While other types of business fraud may capture the headlines, you might be surprised to learn that disbursement fraud schemes are one of the most by most common. The good news is that you can take just a few steps to mitigate losses.
The first step is to gain better control of the vendors to whom disbursements can be made. For example, does your business have a vendor approval process in place, or can checks be issued to anyone? The person who processes accounts payable is often not actively involved in the operations and may not be able to spot that an invoice is not from a valid vendor. If a vendor approval process is not in place, invoices that are received may be added and the new vendor set up based on information provided.
The second step is to ensure that the person that approves payments or signs checks reviews the invoices with the payments and is able to determine if the vendor is valid or not. The person reviewing payments should be involved in operations and have knowledge of vendor relationships. If this is not the case, then the vendor approval process needs to be more robust and defined.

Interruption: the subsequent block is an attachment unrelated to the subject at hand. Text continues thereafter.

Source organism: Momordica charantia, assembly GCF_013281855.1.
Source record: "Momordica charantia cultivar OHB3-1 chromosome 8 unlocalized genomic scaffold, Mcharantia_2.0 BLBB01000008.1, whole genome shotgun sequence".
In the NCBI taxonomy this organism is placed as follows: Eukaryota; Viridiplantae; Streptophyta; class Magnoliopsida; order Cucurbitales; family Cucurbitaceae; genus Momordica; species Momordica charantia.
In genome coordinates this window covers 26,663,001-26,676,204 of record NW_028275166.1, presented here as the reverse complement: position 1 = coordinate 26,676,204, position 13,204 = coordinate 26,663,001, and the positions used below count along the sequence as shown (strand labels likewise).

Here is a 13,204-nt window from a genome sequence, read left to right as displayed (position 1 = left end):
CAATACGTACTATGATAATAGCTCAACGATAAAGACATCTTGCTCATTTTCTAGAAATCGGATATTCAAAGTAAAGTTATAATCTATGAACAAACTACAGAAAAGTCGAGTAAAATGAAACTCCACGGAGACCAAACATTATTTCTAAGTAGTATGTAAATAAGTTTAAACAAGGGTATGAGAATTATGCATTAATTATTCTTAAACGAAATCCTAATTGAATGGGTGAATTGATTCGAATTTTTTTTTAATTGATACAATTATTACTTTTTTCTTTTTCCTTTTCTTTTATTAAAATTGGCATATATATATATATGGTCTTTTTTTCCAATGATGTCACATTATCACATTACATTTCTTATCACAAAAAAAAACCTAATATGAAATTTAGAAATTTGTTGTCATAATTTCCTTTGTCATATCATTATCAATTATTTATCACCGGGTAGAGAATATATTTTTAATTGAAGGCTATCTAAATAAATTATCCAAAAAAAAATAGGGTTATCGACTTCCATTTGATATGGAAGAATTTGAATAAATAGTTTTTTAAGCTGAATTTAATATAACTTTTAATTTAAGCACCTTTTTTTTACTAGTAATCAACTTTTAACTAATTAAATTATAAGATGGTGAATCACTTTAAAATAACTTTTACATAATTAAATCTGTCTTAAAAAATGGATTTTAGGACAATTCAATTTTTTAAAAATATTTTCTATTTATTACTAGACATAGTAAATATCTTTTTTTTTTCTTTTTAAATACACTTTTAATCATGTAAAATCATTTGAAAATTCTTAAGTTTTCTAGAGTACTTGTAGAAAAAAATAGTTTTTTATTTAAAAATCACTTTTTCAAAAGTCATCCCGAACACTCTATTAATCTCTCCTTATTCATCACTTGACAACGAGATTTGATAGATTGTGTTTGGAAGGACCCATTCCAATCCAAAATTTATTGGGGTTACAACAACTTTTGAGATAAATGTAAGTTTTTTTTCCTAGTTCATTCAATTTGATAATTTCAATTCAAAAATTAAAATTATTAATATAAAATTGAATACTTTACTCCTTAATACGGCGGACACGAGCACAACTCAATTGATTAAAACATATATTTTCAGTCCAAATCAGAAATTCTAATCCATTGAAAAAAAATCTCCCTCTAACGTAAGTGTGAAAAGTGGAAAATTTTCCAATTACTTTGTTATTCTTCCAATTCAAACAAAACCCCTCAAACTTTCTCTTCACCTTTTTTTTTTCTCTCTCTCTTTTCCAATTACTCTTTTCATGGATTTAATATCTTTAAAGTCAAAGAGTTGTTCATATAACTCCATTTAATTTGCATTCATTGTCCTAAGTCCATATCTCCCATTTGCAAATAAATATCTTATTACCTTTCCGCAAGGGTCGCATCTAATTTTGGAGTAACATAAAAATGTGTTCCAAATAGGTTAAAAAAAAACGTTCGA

Let’s examine a few basics associated with good vendor internal controls.
First, implement a documented vendor approval process and conflict of interest policy. Someone, other than the requester, should spend the time to perform some due diligence, such as researching the internet and the secretary of state’s website to learn more about the prospective vendor. Time invested on the front end may save you a tremendous amount of time and money on the back end. Depending on the scope of procurement with the vendor, ask for references or financial data to ensure the vendor is viable and established.
It all starts with looking at a company’s existing internal controls and processes to determine how the system can be exploited. For example, how many people are involved in the vendor procurement or accounts payable process? Is there proper segregation of initiation, recording, and approval of payments? Who initiates orders, records invoices, and approves payments, and how hard would it be to circumvent parts of the process that could result in a fictions payment being made.
The fact that one of these issues exists may not necessarily mean there is fraud. But, it should be a red flag to make additional inquiries.
Larger companies tend to have more established internal controls and documented internal control policies and procedures for vendor procurement. They also are more likely to have adequate segregation of duties. Smaller companies that do not have these controls in place are the most susceptible. Especially, growing companies that may not have formal policies and procedures and resources that are spread too thin.
Cutting corners to engage – and then start paying – a vendor can be a recipe for financial disaster. Prevent paying a fraudulent vendor by properly qualifying them!
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